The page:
The Roar
The Roar



No rhyme or reason to Fittler's haphazard Blues selections as Maroons keep laughing at constant team changes

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7th July, 2023
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I’ve spent the last couple of days trying to make sense of the NSW team Brad Fittler has selected for the third State of Origin next Wednesday night and I think I’ve worked it out.

There isn’t a common thread through this team and the rationale for choosing each player is completely different. If you try to look for a common thread, you will be as confused as I am.

For example, in the past a dead rubber Game III has often been used to blood players. It’s an opportunity for new players to come into the squad and for coaches to see how they perform in the Origin arena, without the pressure of a series win or loss on their shoulders.

That’s potentially why we see Bradman Best in the squad. He could be part of the future Blues make-up, with this being a perfect opportunity for him to have a go.

But if we are looking to the future, why pick Cody Walker?

Bradman Best of the Knights

Bradman Best (Photo by Ashley Feder/Getty Images)

Walker is one of the best five-eighths in the NRL but given his age, I would be very surprised if we see him in the Blues squad next year.

Not only have the selections confused me (especially the bench), but the way the squad has been managed this series has left me at a bit of a loss and the result is that this is not a Blues team I feel any connection to, at all.


Nicho Hynes was a player that had been part of the Blues wider squad for at least two years. He was brought on for 10 minutes in Game I out of position, made an error and was subsequently dropped.

Stefano Utoikamanu is another similar example. Around the Blues squad, given a small chance to prove himself and then dropped.

Is this how we treat our players? Additionally don’t we need to ask questions about the set-up and coaching staff if players who are in and around the squad for a couple of years get one shot and then, depending on their performance, get pushed aside?

Reagan Campbell-Gillard is another player whose selection I just don’t understand. I am fiercely biased as a Parramatta Eels fan, but weren’t we told that the reason RCG wasn’t selected in previous years was because essentially some of the Penrith Panthers players didn’t like him.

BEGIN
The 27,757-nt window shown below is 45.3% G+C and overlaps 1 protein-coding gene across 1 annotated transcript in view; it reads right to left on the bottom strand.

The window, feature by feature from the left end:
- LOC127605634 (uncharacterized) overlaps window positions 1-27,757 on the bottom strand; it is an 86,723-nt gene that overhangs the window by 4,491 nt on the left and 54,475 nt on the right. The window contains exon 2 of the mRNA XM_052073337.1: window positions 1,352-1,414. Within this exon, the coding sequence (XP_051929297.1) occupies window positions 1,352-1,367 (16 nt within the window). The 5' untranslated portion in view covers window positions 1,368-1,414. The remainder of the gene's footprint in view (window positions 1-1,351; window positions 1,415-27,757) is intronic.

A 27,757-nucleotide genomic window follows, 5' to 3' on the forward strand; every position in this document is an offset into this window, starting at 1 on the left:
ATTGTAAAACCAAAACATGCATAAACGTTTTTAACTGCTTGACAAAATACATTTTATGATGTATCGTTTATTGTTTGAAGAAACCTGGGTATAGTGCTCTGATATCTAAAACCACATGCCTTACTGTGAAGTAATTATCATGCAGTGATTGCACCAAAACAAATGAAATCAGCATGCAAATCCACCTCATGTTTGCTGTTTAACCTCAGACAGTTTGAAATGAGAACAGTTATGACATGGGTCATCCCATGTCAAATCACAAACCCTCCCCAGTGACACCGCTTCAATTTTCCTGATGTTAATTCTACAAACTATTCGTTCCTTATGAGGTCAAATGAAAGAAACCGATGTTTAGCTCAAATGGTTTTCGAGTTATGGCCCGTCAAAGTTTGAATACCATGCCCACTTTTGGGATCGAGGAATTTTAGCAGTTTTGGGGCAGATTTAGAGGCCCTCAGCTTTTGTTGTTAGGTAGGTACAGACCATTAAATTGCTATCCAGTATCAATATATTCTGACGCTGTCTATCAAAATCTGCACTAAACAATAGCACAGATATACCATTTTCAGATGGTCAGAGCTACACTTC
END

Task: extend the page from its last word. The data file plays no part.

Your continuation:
Are we so fickle, that now Nathan Cleary and Jarome Luai are out of the squad that RCG is back in? If Cleary and Luai come back in next year, does that mean that RCG is out again?

I feel like we are doing the hokey pokey and Queensland just continue to laugh at us.

The truth is, I’m feeling disconnected from the Blues as a set up just a couple of days out from Game III. I would much rather that this dead rubber be scrapped in favour of a Game III for the women after each team had won a game apiece.


This disconnection probably won’t be helped by the announcement by the Rugby League Players Association that players will not take part in any media commitments on days when an NRL, NRLW or State of Origin match is played.

There’s no other way to put it really. The fact that eight months after the expiration of the Collective Bargaining Agreement we still have parties at a stalemate is absolutely diabolical and a reflection of everyone involved.

NEWCASTLE, AUSTRALIA - SEPTEMBER 04: Millie Boyle of the Knights is tackled during the round three NRLW match between Newcastle Knights and Parramatta Eels at McDonald Jones Stadium, on September 04, 2022, in Newcastle, Australia. (Photo by Mark Metcalfe/Getty Images)

(Photo by Mark Metcalfe/Getty Images)

In particular, the situation for the NRLW is infuriating. It was reported on February 14 that the NRL and RLPA has reached in principle agreement on key terms for the NRLW CBA.

So what on earth is the hold-up? It just does not make any sense.

The decision to boycott media is an interesting one too.

For the male players, it might not make too much of a difference given just how much coverage the men’s game gets.
But what about the women’s game that is in a growth phase right now?


The reality is, that there are many of us who love covering the women’s game, but by making it harder for the big media players to speak to players I can only see this hurting a competition that needs all the coverage it can get.